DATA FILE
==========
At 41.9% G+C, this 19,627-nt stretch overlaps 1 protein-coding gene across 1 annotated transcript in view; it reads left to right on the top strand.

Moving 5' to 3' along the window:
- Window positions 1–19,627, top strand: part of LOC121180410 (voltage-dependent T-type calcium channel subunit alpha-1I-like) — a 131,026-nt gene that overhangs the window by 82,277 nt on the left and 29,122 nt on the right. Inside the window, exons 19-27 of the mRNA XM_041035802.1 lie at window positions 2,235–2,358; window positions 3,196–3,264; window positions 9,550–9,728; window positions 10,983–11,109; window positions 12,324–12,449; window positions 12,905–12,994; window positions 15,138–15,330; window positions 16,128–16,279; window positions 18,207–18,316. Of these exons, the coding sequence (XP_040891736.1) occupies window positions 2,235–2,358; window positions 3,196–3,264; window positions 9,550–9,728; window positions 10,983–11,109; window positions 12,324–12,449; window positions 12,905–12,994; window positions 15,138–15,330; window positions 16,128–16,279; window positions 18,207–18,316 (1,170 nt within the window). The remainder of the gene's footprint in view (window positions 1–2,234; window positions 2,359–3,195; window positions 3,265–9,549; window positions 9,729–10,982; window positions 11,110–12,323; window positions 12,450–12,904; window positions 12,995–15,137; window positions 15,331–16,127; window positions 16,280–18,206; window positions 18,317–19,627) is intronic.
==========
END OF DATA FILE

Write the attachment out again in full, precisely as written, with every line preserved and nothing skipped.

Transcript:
At 41.9% G+C, this 19,627-nt stretch overlaps 1 protein-coding gene across 1 annotated transcript in view; it reads left to right on the top strand.

Moving 5' to 3' along the window:
- Window positions 1–19,627, top strand: part of LOC121180410 (voltage-dependent T-type calcium channel subunit alpha-1I-like) — a 131,026-nt gene that overhangs the window by 82,277 nt on the left and 29,122 nt on the right. Inside the window, exons 19-27 of the mRNA XM_041035802.1 lie at window positions 2,235–2,358; window positions 3,196–3,264; window positions 9,550–9,728; window positions 10,983–11,109; window positions 12,324–12,449; window positions 12,905–12,994; window positions 15,138–15,330; window positions 16,128–16,279; window positions 18,207–18,316. Of these exons, the coding sequence (XP_040891736.1) occupies window positions 2,235–2,358; window positions 3,196–3,264; window positions 9,550–9,728; window positions 10,983–11,109; window positions 12,324–12,449; window positions 12,905–12,994; window positions 15,138–15,330; window positions 16,128–16,279; window positions 18,207–18,316 (1,170 nt within the window). The remainder of the gene's footprint in view (window positions 1–2,234; window positions 2,359–3,195; window positions 3,265–9,549; window positions 9,729–10,982; window positions 11,110–12,323; window positions 12,450–12,904; window positions 12,995–15,137; window positions 15,331–16,127; window positions 16,280–18,206; window positions 18,317–19,627) is intronic.